The Viral Fever Videos is finally making some news for the right reasons. Their new web sketch on the latest fad of ‘pursuing passion because it’s cool’ is spot on! I’ll tell you why..

I was 7 or 8 years old when I first held my Dad’s Yashica motorized film camera outdoors. I was always fascinated with it and used to safeguard it. But, Dad never used to let me to touch it. That day, on 26th January 1996 or 7, I held it in my hand without his knowledge. I even clicked a picture and then pulled some lever on it. I didn’t know that lever actually opened the film cover. Half the roll was exposed to the Sun and we lost the photos. I received my Dad’s fingerprints on my cheek as a token of appreciation for what I had done. Rolls were expensive back then!

That didn’t stop me though. I took a genuine liking to clicking pictures. I was the official family photographer in family functions, even if the camera was someone else’s. The Yashica was replaced by a Nikon digital camera, then by a few 3.2 megapixel phone camera and then by a Nikon D-SLR. 

I bought my Nikon’s D5100 in 2011 by borrowing ₹42,000 from my Mom. That sum was twice the salary I earned per month at that time. Yet, I bought it. I had dreamed about it all my life. The feel of the massive lenses. The ability to zoom in and zoom out. The hefty piece feels so good in your hands.! I did it because I was passionate, from my heart!

The initial days were typical of a novice at D-SLR. Click everything you can! And click them with manual settings. Sankey Tank, Malleshwara, Chikpete, Lalbagh, Cubbon Park – name it and I’ve been there.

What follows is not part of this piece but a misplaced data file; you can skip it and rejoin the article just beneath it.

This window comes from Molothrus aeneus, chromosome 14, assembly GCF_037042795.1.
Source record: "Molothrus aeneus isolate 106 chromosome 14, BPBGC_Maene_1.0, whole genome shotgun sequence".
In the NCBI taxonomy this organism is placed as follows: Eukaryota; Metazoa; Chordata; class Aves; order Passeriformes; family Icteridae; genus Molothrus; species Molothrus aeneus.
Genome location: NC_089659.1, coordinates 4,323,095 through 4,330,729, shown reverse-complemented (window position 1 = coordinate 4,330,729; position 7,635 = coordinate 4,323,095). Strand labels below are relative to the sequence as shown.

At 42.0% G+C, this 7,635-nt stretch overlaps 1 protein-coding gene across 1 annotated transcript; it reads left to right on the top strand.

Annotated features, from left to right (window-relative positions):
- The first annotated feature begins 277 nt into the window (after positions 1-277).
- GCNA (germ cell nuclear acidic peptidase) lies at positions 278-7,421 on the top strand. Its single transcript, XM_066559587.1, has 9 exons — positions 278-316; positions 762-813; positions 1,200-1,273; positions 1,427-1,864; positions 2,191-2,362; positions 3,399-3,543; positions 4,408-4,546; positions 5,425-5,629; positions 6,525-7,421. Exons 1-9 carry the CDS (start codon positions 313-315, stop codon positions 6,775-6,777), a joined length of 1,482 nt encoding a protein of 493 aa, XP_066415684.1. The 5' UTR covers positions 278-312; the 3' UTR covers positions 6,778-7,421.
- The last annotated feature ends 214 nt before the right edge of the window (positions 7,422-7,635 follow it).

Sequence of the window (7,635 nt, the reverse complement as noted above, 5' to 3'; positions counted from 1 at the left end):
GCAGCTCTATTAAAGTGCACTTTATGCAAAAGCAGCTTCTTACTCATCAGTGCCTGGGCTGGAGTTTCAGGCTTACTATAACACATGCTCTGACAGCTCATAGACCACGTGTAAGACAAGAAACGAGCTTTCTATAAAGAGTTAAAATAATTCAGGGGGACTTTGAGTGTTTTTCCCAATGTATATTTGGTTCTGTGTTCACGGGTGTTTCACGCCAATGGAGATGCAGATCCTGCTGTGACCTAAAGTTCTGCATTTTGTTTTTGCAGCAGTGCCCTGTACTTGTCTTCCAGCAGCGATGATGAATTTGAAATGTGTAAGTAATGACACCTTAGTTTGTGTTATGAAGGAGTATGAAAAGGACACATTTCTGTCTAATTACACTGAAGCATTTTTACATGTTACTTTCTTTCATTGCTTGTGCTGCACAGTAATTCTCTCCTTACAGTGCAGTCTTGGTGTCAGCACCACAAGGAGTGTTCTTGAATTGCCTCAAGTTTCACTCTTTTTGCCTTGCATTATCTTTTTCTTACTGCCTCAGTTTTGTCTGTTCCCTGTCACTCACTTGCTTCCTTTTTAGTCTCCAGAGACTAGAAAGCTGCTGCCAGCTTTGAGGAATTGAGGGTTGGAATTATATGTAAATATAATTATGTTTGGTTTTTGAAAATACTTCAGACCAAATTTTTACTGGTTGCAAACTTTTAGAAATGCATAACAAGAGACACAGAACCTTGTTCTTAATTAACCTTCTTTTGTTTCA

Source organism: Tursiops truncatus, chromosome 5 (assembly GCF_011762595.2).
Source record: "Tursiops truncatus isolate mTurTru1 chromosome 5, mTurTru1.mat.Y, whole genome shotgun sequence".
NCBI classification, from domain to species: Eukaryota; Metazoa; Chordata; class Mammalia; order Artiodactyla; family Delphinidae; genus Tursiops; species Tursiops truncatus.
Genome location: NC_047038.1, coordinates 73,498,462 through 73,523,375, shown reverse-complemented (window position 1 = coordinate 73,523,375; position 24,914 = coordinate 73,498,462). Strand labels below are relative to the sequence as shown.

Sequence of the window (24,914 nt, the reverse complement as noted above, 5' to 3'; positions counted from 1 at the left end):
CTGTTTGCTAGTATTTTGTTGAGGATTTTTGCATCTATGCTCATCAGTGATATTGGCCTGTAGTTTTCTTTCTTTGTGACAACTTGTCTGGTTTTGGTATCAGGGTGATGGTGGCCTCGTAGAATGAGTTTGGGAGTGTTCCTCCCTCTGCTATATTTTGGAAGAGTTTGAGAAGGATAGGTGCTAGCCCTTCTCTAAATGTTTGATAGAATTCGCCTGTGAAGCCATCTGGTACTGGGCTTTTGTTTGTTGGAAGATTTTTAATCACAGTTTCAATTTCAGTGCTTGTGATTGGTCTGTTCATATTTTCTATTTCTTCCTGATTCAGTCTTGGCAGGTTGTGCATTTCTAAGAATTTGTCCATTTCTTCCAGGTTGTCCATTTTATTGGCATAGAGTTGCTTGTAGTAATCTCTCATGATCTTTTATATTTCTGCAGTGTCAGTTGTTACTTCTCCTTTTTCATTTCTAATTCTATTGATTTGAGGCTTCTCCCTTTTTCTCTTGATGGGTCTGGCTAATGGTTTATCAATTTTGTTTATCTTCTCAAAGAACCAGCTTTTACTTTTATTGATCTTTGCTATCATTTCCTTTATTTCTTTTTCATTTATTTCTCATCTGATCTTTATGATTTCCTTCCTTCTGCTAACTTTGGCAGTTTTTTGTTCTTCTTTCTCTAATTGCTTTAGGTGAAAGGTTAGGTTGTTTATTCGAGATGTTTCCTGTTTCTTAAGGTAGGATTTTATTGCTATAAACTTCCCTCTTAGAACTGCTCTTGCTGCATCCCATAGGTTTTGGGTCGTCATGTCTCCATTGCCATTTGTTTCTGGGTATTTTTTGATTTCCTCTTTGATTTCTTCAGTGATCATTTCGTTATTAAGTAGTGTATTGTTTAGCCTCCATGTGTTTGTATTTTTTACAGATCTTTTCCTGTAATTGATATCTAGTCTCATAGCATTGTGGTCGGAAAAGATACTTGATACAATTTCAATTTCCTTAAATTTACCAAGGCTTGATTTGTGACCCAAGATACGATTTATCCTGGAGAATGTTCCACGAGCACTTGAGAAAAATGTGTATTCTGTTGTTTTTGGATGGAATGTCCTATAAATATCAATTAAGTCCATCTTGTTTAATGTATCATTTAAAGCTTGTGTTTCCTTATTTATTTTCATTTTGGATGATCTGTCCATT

But, by the time I could get a hold of manual photography a whole generation had started earning quick money just like I was earning. Another generation had earned enough to spend on lavish photo shoots. I saw everyone getting into Candid Wedding, Wildlife, Food and just about every other type of photography while I was busy clicking my friend Simha’s face! When I took up wedding, there were a bunch of fools holding cameras in their hands, clicking pictures for free. Nobody was ready to pay us!

My travel to different places had assured me I click good pictures of cultures, architecture and people. I thought that’s the style I’d want to learn. A year later, when I had saved enough for a mega tour of Rajasthan, I realized every Tom, Dick, Harry and Bob had a D-SLR in hand. And every Neena, Reena and Meena aunty visiting the magnificent forts had her own iPads and iPhones to show off their photography skills. Selfie pouts at mobile screens had only started. I could see at least two monkeys always trying to click a frame that I was trying to click. They had invaded an amateur photographer’s private space.

I don’t feel like pulling the camera out anymore. The sheer number of people doing it makes me feel not to do it. The same happened with Royal Enfield. I was in love with those original Bullets till the Classic 350 fad killed it. There are many such passions that went format or were killed because of the prevalent fads.